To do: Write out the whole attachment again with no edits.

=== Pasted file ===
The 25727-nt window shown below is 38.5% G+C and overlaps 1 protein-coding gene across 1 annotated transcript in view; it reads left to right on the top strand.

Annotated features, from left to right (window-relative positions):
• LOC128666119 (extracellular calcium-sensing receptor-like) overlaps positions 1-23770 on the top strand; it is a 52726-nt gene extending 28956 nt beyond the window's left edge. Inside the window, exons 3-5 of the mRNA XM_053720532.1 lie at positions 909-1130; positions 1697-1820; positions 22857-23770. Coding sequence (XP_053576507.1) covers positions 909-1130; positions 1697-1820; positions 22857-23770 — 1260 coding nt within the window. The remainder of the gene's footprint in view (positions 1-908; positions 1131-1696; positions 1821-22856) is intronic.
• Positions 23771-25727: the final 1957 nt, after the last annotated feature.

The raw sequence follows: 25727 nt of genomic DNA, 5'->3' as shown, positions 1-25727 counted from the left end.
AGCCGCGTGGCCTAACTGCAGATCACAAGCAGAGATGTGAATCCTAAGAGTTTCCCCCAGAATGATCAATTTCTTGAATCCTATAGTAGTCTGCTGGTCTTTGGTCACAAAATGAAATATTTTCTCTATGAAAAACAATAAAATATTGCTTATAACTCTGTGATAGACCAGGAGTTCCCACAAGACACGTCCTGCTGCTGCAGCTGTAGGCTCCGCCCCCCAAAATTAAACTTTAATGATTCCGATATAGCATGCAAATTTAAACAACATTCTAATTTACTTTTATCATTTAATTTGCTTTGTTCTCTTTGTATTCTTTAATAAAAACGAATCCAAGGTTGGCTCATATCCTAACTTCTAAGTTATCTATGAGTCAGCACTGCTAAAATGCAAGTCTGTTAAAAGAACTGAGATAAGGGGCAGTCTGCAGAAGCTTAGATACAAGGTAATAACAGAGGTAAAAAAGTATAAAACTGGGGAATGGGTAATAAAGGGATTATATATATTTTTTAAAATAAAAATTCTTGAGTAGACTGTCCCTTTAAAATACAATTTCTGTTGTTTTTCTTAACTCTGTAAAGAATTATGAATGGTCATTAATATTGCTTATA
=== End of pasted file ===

The 25727-nt window shown below is 38.5% G+C and overlaps 1 protein-coding gene across 1 annotated transcript in view; it reads left to right on the top strand.

Annotated features, from left to right (window-relative positions):
• LOC128666119 (extracellular calcium-sensing receptor-like) overlaps positions 1-23770 on the top strand; it is a 52726-nt gene extending 28956 nt beyond the window's left edge. Inside the window, exons 3-5 of the mRNA XM_053720532.1 lie at positions 909-1130; positions 1697-1820; positions 22857-23770. Coding sequence (XP_053576507.1) covers positions 909-1130; positions 1697-1820; positions 22857-23770 — 1260 coding nt within the window. The remainder of the gene's footprint in view (positions 1-908; positions 1131-1696; positions 1821-22856) is intronic.
• Positions 23771-25727: the final 1957 nt, after the last annotated feature.

The raw sequence follows: 25727 nt of genomic DNA, 5'->3' as shown, positions 1-25727 counted from the left end.
AGCCGCGTGGCCTAACTGCAGATCACAAGCAGAGATGTGAATCCTAAGAGTTTCCCCCAGAATGATCAATTTCTTGAATCCTATAGTAGTCTGCTGGTCTTTGGTCACAAAATGAAATATTTTCTCTATGAAAAACAATAAAATATTGCTTATAACTCTGTGATAGACCAGGAGTTCCCACAAGACACGTCCTGCTGCTGCAGCTGTAGGCTCCGCCCCCCAAAATTAAACTTTAATGATTCCGATATAGCATGCAAATTTAAACAACATTCTAATTTACTTTTATCATTTAATTTGCTTTGTTCTCTTTGTATTCTTTAATAAAAACGAATCCAAGGTTGGCTCATATCCTAACTTCTAAGTTATCTATGAGTCAGCACTGCTAAAATGCAAGTCTGTTAAAAGAACTGAGATAAGGGGCAGTCTGCAGAAGCTTAGATACAAGGTAATAACAGAGGTAAAAAAGTATAAAACTGGGGAATGGGTAATAAAGGGATTATATATATTTTTTAAAATAAAAATTCTTGAGTAGACTGTCCCTTTAAAATACAATTTCTGTTGTTTTTCTTAACTCTGTAAAGAATTATGAATGGTCATTAATATTGCTTATA